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DCCCLVII (F X, 21, §§ 1-6)

I should have been ashamed of the contradictory nature of my despatches, had not this depended on the caprices of another. I had adopted every possible precaution for enabling me, by combining with Lepidus for the defence of the Republic, to resist these ruffians with less anxiety to you all at Rome. I conceded everything he demanded and volunteered much besides, and two days ago I wrote to tell you that I felt sure of finding Lepidus loyal, and that I should conduct the war in consultation with him. I trusted to his own handwriting, and to the personal assurances of Laterensis, who was then in my camp and was entreating me to be reconciled to Lepidus and to trust him. I was not long allowed to entertain good hopes of him. At least I have taken precautions, and will continue to do so, that the fortune of the Republic does not suffer from any credulity on my part. When after constructing a bridge in a single day I had got my army across the Isara, using all the rapidity which the gravity of the situation demanded, because he had written to me with his own hand asking me to hasten my arrival, I was met by his orderly bringing a despatch in which he warned me not to come, saying that lie could finish the affair independently, and that I should meanwhile wait for him on the Isara. I will tell you what my idea on the spur of the moment was. I had resolved to go all the same, thinking that what he was trying to avoid was having anyone to share in his glory. I thought that I could avoid trenching at all upon the reputation of a poor-spirited man, and yet could be at hand on some convenient ground, so as to be able to render prompt aid in case of any reverse. This was my idea in the innocence of my heart. But Laterensis, who is a thoroughly honourable man, sent me a letter in his own handwriting, expressing excessive despair of himself; of the army, of the good faith of Lepidus, and complaining that he had been thrown over. In this letter also he openly warned me to be on my guard against being taken in: said that he had been true to his word: and begged me not to abandon the Republic. I have sent a copy of his original letter to Titius. 1 The original documents themselves, both those in which I believed, and those in which I thought no confidence was to be placed, I will give to Laevus Cispius—who was cognizant of all these transactions—to take home.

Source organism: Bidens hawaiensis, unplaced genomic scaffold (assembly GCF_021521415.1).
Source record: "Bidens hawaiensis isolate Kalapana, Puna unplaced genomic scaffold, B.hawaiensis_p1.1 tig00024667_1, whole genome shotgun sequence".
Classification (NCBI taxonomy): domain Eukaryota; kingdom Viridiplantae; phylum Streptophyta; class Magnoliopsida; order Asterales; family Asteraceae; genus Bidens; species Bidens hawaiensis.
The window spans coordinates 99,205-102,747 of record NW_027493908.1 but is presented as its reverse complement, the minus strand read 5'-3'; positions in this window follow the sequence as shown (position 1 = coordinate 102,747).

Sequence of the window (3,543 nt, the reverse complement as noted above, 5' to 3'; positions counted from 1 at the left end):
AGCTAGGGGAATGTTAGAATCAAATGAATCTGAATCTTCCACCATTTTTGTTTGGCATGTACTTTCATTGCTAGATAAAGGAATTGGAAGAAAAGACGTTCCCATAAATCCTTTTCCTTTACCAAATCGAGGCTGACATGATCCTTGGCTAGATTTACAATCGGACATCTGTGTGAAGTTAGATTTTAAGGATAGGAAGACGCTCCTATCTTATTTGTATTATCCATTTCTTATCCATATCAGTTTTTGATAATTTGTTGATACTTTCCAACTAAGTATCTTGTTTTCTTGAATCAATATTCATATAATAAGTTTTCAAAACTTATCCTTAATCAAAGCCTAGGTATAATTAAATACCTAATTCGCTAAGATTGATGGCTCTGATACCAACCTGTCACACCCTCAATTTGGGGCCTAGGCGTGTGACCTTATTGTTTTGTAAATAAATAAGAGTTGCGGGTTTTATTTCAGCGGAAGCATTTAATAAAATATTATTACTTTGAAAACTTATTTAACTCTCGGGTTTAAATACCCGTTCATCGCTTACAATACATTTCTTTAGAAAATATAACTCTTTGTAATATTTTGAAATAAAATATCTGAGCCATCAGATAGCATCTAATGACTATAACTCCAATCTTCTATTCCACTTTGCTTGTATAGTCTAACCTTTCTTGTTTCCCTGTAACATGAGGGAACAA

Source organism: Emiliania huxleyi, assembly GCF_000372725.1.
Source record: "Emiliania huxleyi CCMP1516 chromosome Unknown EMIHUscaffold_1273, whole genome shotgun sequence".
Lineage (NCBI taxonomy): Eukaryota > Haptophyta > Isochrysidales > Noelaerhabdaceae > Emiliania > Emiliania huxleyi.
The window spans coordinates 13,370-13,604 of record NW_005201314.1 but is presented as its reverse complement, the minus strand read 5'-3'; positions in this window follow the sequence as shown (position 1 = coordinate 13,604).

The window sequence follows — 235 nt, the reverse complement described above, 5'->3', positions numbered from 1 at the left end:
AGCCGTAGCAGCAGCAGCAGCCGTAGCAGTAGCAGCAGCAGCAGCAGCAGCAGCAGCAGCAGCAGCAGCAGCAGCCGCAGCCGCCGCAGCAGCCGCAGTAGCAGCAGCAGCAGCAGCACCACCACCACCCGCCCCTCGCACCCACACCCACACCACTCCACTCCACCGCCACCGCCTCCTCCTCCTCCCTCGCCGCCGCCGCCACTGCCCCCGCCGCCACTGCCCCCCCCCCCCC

An additional complication is that when Lepidus harangued his men, the soldiers who are disaffected in themselves and have been also tampered with by their officers-your Canidii, Rufreni, and all that lot, whose names you shall know when needful-joined in shouting, excellent fellows! "that they desired peace and would not fight with anybody, after two distinguished consuls had been lost, so many citizens killed in defence of their country, and when finally all had been declared public enemies, and had their property confiscated." As this outbreak was neither punished nor allayed by Lepidus, I saw that I had been infatuated and rash to come here, and expose my thoroughly loyal army, my very numerous auxiliaries, the leading men of Gaul, and my whole province to those two combined armies. 2 I saw, too, that had I been overpowered in these circumstances, and dragged down the Republic with me into ruin, my death would not only have been without honour, but without even pity. Therefore I am about to return, and will not allow the possibility of such great advantages being presented to such scoundrels. I will take care to keep my army on advantageous ground, to protect my province, even though Lepidus's army has joined in the defection, not to commit myself to anything, until you send reinforcements from home, and to defend the constitution here with the same good fortune as has been done elsewhere. 3 At the same time, no one was ever more ready to fight a pitched battle, if occasion presents itself; or to stand a siege, if it turns out to be necessary; or to die, if so it happens, in your defence. Wherefore I urge upon you, my dear Cicero, to see to an army being sent across to this district as soon as possible, and to hasten that measure before the enemy consolidates his strength and our men begin to be shaken in their allegiance. If that is done promptly, traitors will be destroyed, and the victory will remain with the Republic. Take care of your health and love me.

1 A tribune (see p.207). Plancus wants to justify himself in the eyes of his opponents at Rome.

2 That is, of Antony and Lepidus.

3 That is, as at Mutina.

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